2023 Lab tour
2023 is here and we thought we'd share a tour of the lab, highlighting a few of the capabilities we've developed over the years.
Note Magazine Article
IAR was interviewed by Note Magazine on our design involvement with Headphones for the Fall 2021 edition.
Check it out here: https://issuu.com/classicalmusicindy/docs/note-fall2021issue-v04-101821web
Room Acoustics Simulations in Comsol
Within Comsol Multiphysics is the ability to create room acoustics simulations. This can be extremely helpful in shaping the sonic picture of any space. For example, when designing a classroom, if the room is large and has a lot of reflective surfaces, a high reverberation time and low clarity can cause students sitting in the back to have trouble understanding the speaker. By using a simulation, you can test out many acoustic configurations of a room before anything is physically built, saving both time and money, and creating an auditory experience tailored to the needs of the space.
Users build out geometry of the room, adding in carpets, panels, and all other objects. Next, users define absorption coefficients of all materials across frequency bands and map them to different surfaces in the room. After this, the Sabine reverb equation can be calculated as a parametric sweep is simulated.
The room being designed in this case is a room-within-a-room. This will be useful for testing consumer devices in a setting that replicates actual use scenarios. After doing RT60 measurements in Soundcheck 19, it was decided corner bass traps would be a beneficial addition to the room. In Comsol, multiple different bass traps were simulated in different positions to determine best material, placement, and volume to reduce sound reflections in low frequencies with minimal impact in high frequencies.
By: Shannon McConnell
Noise File Comparison Tool
Whether you’re in a teleconference, a live music setting, or simply working in an office, noise and room reverberation time can affect your ability to pleasurably listen. With our new Noise Files Comparison Tool, you can hear and easily compare different kinds of noise to aid in self diagnosing issues quickly and efficiently. For example, you can toggle between 60Hz, Bluetooth, GSM, and Wi-Fi noise interferences to help find the source of unwanted sounds. Also included are different types of broadband and background noise such as pink noise, white noise, city traffic, and a crowded pub.
Additionally, recordings of the in-house Head and Torso Simulator (HATS) playing back an IEEE standard speech file were taken in an anechoic chamber, an acoustically treated room, and a highly reverberant non-acoustically treated room. These can be compared to highlight the impact partial and full acoustic treatment has on speech intelligibility.
We can also use this tool to create custom recordings of your product in different noise conditions, tuning configurations, or other impairments- for subjective evaluation without a trip to our lab. For dB-accurate reproduction we ship you a DAC and Reference Headphones with Comparison Tool files corrected for both the headphone response and binaural HATS Head Related Transfer Function (HRTF).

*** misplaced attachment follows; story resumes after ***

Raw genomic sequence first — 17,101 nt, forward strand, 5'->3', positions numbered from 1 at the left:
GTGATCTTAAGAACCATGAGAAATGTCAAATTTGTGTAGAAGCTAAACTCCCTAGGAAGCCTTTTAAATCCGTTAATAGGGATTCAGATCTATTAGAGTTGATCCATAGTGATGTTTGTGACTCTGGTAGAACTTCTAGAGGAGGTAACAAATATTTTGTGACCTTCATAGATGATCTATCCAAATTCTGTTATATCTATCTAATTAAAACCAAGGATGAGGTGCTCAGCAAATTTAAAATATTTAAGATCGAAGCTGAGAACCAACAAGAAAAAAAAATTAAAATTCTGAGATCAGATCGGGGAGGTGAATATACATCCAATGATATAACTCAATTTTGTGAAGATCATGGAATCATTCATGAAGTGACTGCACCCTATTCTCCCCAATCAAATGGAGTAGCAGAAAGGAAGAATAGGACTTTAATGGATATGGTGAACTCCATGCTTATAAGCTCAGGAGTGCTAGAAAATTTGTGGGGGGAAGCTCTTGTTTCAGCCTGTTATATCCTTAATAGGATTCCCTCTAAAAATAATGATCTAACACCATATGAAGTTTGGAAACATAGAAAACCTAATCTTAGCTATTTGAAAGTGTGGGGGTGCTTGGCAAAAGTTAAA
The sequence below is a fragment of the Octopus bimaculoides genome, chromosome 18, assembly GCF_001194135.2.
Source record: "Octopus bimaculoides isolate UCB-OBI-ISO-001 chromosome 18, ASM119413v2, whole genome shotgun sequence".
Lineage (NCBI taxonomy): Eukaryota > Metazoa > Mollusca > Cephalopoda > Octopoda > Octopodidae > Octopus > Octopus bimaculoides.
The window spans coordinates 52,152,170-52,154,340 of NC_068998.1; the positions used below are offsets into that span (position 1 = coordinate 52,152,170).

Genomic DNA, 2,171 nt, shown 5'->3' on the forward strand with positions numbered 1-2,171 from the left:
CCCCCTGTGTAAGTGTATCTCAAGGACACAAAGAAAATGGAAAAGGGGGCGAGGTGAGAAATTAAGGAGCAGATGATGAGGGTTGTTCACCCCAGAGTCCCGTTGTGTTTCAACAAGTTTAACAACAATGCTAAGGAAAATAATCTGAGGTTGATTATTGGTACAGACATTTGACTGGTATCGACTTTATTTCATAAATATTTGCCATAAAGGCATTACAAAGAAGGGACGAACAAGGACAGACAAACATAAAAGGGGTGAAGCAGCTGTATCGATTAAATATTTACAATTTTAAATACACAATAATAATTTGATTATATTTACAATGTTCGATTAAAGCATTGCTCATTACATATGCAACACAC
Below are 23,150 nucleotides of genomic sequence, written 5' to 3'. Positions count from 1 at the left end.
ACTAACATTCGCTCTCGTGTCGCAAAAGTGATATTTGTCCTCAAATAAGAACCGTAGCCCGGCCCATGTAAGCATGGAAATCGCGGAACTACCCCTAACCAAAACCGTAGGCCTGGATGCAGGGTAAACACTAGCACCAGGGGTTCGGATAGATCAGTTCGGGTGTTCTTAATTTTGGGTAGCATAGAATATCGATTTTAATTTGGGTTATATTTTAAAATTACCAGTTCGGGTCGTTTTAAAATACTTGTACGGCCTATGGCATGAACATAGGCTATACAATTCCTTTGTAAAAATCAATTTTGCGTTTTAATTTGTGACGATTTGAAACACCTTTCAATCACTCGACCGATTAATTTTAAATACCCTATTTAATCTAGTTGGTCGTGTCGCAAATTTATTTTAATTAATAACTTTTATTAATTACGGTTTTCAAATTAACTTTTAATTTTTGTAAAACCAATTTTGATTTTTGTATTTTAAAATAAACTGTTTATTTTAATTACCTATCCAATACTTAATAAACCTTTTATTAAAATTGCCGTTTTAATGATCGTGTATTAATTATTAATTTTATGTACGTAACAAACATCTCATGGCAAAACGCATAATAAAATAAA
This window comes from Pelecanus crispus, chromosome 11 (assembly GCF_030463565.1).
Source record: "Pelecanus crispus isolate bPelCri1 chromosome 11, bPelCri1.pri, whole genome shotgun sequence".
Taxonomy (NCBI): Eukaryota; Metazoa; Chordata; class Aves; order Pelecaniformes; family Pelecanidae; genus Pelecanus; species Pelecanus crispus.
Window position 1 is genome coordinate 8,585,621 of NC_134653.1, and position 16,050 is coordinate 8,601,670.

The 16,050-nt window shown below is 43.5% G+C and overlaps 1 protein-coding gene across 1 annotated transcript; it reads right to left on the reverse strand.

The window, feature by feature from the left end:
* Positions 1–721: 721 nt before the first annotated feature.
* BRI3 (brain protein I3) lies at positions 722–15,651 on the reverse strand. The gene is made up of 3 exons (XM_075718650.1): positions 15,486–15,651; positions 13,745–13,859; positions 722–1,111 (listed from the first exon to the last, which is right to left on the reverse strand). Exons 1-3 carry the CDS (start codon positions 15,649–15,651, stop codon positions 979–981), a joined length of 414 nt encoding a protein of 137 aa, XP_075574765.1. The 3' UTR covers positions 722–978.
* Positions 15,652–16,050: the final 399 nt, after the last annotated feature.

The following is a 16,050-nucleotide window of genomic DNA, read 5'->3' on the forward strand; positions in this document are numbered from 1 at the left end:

By: Shannon McConnell
Voice Coil: March 2021 Article
Indy Acoustic Research collaborated with Listen, Inc. to bring the data behind the article "How to Measure Free-Field Speaker Response without an Anechoic Chamber" featured in the March 2021 Voice Coil article, linked below!
The hybrid splice method of loudspeaker frequency response measurement compares well with an anechoic chamber for a single loudspeaker if the splice frequency can be determined. However, complex devices require the greater flexibility in setup conditions and off-angle measurements afforded by a full chamber.
New Bruel & Kjaer 5128 added
3D Printing in-House
To speed iterative prototyping and fixture creation for some assemblies and housings, IAR has brought reliable and low-cost FDM prototyping in-house. Common items we print include speaker baffle adapters, customer housing mockups for probe microphone measurements, or other fixtures to support device assembly or measurements. Maximum print size on this device is approximately 9 x 8 x 8 inches. High-resolution SLA and smaller assemblies will continue to be sourced from a handful of Indianapolis-based prototyping shops.
Simulation of Microphone Arrays
Many far-field voice devices employ beamforming microphone arrays to improve speech recognition and communication performance. However, often the simulation of the acoustic wave during DSP design only includes phase differences due to array spacing and neglects more complex geometry such as element porting, enclosures, tables or walls. These objects cause diffraction and reflections of the incoming acoustic wave around the sensor can lead to errors in beamforming and direction-of-arrival algorithms. IAR can use Comsol Multiphysics or Lumped Element Simulation (depending upon the complexity of geometry, frequency range of interest and available time) to provide simulated complex acoustic pressure “vectors” to DSP designers to improve the performance of the array including geometric features, prior to any prototype production or PCB fabrication.